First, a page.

2. It can stop Phishing attacks cold — as we know them today
  3. It’s better than Gator-like utilities or IE’s auto formfill for new account registration
  4. It provides users with the convenience of SSO
  5. It eliminates the need to manage weak passwords
  6. It’s a branding opportunity for 3rd party Identity Providers
  7. And of course, the client will be built into every Windows desktop

Challenges to overcome…

  • How to roam and maintain your InfoCards
  • How to recover if something bad happens to your computer
  • How to enable InfoCards on other operating systems
  • How to streamline the 1st time user experience


  • Existing consumer-facing (external) federation use-cases will be displaced by user-mediated exchanges of attributes between IdP’s and SP’s
  • A battle will ensue between companies looking to become the branded (most trusted) identity providers

InfoCards = Third Leg of Stool

June 07, 2005 By: Andre Category: Ping Identity

I’ve been giving a lot of thought lately to both the concept of a token generation/validation/exchange service, as is defined within the WS-Trust specification for a Security Token Service (“STS”) and Kim Cameron’s work around InfoCards. It all came about as a result of our participation with Microsoft demonstrating interoperability of a Ping developed (J2EE) version of WS-Trust and Microsoft’s new InfoCards client at Digital ID World 2005 in SF.

I think this is a scenario where 1+1+1 (SP’s + IdP’s + End User) is going to equate to much more than 3. The concept of InfoCards is, in my mind, the third leg of the stool. We must involve the end-user in the movement of information which pertains to their identity in order to create a balanced, sustainable equation where a balance of power exists among all three constituents in a mature identity ecosystem.  It’s the reason Ping got involved in identity in the first place!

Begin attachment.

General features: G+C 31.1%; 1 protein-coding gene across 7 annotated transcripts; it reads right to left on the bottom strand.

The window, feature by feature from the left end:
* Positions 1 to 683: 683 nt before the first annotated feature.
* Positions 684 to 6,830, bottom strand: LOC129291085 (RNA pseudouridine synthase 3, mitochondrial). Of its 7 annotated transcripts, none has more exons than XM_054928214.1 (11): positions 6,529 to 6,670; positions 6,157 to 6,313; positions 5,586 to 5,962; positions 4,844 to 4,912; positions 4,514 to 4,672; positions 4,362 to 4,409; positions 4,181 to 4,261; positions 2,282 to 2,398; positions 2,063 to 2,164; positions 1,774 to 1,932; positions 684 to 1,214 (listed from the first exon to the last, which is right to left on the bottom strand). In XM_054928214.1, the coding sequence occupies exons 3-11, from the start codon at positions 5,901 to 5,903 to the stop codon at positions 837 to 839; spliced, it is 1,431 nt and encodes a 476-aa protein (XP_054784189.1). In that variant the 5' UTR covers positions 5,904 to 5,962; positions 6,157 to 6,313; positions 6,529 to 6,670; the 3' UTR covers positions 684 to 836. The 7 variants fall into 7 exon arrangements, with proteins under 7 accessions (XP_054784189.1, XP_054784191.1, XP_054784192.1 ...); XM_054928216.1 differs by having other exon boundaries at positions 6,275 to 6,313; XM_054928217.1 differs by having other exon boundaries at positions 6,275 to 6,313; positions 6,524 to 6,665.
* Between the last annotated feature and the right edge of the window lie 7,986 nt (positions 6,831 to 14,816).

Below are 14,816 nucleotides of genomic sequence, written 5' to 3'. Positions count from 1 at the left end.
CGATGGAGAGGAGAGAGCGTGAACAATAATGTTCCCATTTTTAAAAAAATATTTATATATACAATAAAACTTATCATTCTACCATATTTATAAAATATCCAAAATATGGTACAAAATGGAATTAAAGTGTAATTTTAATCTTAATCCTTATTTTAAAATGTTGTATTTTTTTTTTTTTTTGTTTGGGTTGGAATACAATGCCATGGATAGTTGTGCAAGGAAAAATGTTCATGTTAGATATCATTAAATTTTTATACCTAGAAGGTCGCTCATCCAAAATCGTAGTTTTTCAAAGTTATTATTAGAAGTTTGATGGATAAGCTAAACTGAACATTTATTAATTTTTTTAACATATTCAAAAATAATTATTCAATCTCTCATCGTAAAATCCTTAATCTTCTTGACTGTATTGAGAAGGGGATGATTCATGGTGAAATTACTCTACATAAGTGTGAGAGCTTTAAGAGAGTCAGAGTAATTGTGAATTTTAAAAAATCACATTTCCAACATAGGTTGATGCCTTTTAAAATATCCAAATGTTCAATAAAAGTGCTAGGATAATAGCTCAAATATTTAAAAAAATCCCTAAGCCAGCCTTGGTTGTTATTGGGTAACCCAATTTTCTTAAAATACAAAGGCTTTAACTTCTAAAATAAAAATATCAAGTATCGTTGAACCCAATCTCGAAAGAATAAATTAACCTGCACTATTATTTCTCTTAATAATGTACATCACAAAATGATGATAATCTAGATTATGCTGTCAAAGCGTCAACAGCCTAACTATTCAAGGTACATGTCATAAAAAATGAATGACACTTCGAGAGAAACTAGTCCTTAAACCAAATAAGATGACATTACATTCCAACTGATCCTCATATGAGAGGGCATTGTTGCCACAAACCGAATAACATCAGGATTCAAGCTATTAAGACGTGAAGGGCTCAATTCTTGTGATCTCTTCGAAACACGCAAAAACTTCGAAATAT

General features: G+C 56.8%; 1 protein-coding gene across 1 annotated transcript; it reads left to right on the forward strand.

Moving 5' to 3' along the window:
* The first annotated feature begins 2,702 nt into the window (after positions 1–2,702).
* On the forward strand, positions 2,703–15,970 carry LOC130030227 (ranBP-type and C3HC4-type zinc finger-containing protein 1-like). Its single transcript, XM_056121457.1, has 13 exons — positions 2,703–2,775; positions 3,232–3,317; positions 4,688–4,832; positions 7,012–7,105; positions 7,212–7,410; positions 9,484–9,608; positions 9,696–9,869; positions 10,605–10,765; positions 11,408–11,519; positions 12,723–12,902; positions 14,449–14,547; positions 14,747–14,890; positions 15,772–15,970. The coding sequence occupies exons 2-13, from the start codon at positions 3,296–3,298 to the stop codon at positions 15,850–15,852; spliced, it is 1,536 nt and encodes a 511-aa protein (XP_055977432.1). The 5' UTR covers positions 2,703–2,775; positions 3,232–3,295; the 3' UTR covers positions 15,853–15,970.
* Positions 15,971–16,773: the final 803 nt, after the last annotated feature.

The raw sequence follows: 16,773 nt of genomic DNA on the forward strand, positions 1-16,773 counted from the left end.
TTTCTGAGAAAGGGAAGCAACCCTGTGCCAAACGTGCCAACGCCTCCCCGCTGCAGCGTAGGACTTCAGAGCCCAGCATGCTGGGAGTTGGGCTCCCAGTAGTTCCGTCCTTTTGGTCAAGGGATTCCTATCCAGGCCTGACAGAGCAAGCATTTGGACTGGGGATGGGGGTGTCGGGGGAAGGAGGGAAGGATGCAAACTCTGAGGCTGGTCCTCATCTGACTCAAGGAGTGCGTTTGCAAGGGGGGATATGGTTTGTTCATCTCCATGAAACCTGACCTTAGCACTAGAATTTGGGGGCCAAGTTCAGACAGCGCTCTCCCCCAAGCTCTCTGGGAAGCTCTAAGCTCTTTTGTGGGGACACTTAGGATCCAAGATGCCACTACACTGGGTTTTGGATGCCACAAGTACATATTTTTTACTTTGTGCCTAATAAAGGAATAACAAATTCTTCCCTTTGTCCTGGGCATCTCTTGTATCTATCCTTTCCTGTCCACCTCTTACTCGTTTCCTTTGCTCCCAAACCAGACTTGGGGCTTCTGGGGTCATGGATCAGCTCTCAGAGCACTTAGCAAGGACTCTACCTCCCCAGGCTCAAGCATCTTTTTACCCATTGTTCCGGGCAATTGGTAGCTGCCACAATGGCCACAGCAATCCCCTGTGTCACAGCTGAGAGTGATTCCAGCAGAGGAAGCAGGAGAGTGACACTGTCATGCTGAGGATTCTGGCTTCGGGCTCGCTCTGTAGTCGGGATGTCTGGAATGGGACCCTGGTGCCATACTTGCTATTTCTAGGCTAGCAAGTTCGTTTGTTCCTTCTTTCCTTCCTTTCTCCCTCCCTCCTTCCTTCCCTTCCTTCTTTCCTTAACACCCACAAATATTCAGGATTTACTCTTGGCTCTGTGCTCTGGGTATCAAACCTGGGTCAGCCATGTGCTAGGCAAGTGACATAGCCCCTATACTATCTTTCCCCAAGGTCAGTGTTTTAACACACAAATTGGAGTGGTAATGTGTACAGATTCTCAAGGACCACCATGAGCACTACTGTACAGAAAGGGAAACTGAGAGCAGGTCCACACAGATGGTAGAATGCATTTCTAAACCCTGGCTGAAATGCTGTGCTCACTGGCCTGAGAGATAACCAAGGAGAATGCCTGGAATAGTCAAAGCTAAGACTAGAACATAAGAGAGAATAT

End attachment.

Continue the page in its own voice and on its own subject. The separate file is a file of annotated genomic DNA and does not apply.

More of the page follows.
General Update on *stuff*

May 20, 2005 By: Andre Category: Ping Identity

Ok, I’m completely delinquent in updating this blog! Heck, I barely have time to go to the bathroom these days. I actually don’t notice even breathing until I’m in the car going home lately. Here’s what’s happened in the past few weeks.

1. we closed our B financing at Ping. Phew. That was a bit harder than I had expected. Good news is, we got our #1 draft-pick, Draper Fisher Jurvetson to lead the deal.

2. Eric got us named to 1 of the top 10 startups to watch in Network World Magazine

3. We held a succesful, sold out, 4th annual Digital ID World last week. I’m a bit exhausted by it all, but probably not so much as Phil and Kathi, who did all of the heavy lifting for the event.

I’m spending most my time on the road these days, and tyring to figure this whole identity thing out. I’m hot on the trail of a reference architecture for federation… and making some progress. I promise to do a bit more updated…

Death by RFID Passport

April 04, 2005 By: Andre Category: Ping Identity

Future US Passports will have an RFID chip embedded. There’s a new website dedicated to building consumer awareness around the potential risks associated with this. While I think whomever is running this website is likely a tad paranoid, I can’t say that I don’t think the potential consequences and concerns expressed below are that far fetched — and that we likely need to think things through a bit more. I do believe there are some very real potential risks associated with the system as proposed. Here’s an exerp from their website:

“In a misguided attempt to make US passports more secure, the US Department of State plans to put radio frequency identification (RFID) chips in all new passports.  This RFID chip will contain the same information currently on our passports, including the passport holder’s name, date and place of birth, passport number and photograph.

In a dangerous world where Americans are targeted by thieves, kidnappers and terrorists, the RFID-chipped US passport will turn tourists into targets, and American business travelers will transmit their identities to kidnappers wherever they go, thanks to the US State Department.

Close up, the information broadcast from the RFID chip can be read by anyone with an inexpensive electronic reader.  Farther away, the RFID chip can be activated enough to identify the passport holder as an American.

From identity theft to identity death, an RFID-chipped US passport means good news for the bad guys.”